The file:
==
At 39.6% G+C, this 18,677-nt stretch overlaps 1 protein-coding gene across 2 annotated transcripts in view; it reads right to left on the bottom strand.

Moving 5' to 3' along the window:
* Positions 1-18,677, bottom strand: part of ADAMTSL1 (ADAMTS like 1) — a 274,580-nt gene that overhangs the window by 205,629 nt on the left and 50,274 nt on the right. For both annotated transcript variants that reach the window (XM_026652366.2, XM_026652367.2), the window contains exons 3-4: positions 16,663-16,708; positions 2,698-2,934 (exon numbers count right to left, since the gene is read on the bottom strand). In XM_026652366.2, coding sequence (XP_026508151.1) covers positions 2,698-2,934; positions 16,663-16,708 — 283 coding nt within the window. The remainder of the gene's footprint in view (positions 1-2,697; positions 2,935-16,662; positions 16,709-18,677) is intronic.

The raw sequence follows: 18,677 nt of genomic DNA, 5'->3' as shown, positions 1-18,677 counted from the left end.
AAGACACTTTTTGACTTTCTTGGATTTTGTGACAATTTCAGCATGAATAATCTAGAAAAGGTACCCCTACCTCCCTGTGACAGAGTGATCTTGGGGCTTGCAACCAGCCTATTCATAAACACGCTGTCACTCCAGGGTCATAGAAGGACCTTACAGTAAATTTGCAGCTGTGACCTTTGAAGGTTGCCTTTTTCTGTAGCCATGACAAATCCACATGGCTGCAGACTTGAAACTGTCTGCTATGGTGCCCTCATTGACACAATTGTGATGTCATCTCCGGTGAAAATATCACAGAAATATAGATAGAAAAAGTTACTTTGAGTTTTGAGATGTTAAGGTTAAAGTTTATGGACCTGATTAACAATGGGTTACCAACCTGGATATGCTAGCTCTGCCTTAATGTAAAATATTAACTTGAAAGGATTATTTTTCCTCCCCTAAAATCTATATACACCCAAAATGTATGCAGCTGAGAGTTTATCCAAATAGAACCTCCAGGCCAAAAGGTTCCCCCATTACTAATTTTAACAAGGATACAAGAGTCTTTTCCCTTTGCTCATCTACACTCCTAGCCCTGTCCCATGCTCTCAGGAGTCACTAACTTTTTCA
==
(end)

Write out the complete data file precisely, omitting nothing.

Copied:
At 39.6% G+C, this 18,677-nt stretch overlaps 1 protein-coding gene across 2 annotated transcripts in view; it reads right to left on the bottom strand.

Moving 5' to 3' along the window:
* Positions 1-18,677, bottom strand: part of ADAMTSL1 (ADAMTS like 1) — a 274,580-nt gene that overhangs the window by 205,629 nt on the left and 50,274 nt on the right. For both annotated transcript variants that reach the window (XM_026652366.2, XM_026652367.2), the window contains exons 3-4: positions 16,663-16,708; positions 2,698-2,934 (exon numbers count right to left, since the gene is read on the bottom strand). In XM_026652366.2, coding sequence (XP_026508151.1) covers positions 2,698-2,934; positions 16,663-16,708 — 283 coding nt within the window. The remainder of the gene's footprint in view (positions 1-2,697; positions 2,935-16,662; positions 16,709-18,677) is intronic.

The raw sequence follows: 18,677 nt of genomic DNA, 5'->3' as shown, positions 1-18,677 counted from the left end.
AAGACACTTTTTGACTTTCTTGGATTTTGTGACAATTTCAGCATGAATAATCTAGAAAAGGTACCCCTACCTCCCTGTGACAGAGTGATCTTGGGGCTTGCAACCAGCCTATTCATAAACACGCTGTCACTCCAGGGTCATAGAAGGACCTTACAGTAAATTTGCAGCTGTGACCTTTGAAGGTTGCCTTTTTCTGTAGCCATGACAAATCCACATGGCTGCAGACTTGAAACTGTCTGCTATGGTGCCCTCATTGACACAATTGTGATGTCATCTCCGGTGAAAATATCACAGAAATATAGATAGAAAAAGTTACTTTGAGTTTTGAGATGTTAAGGTTAAAGTTTATGGACCTGATTAACAATGGGTTACCAACCTGGATATGCTAGCTCTGCCTTAATGTAAAATATTAACTTGAAAGGATTATTTTTCCTCCCCTAAAATCTATATACACCCAAAATGTATGCAGCTGAGAGTTTATCCAAATAGAACCTCCAGGCCAAAAGGTTCCCCCATTACTAATTTTAACAAGGATACAAGAGTCTTTTCCCTTTGCTCATCTACACTCCTAGCCCTGTCCCATGCTCTCAGGAGTCACTAACTTTTTCA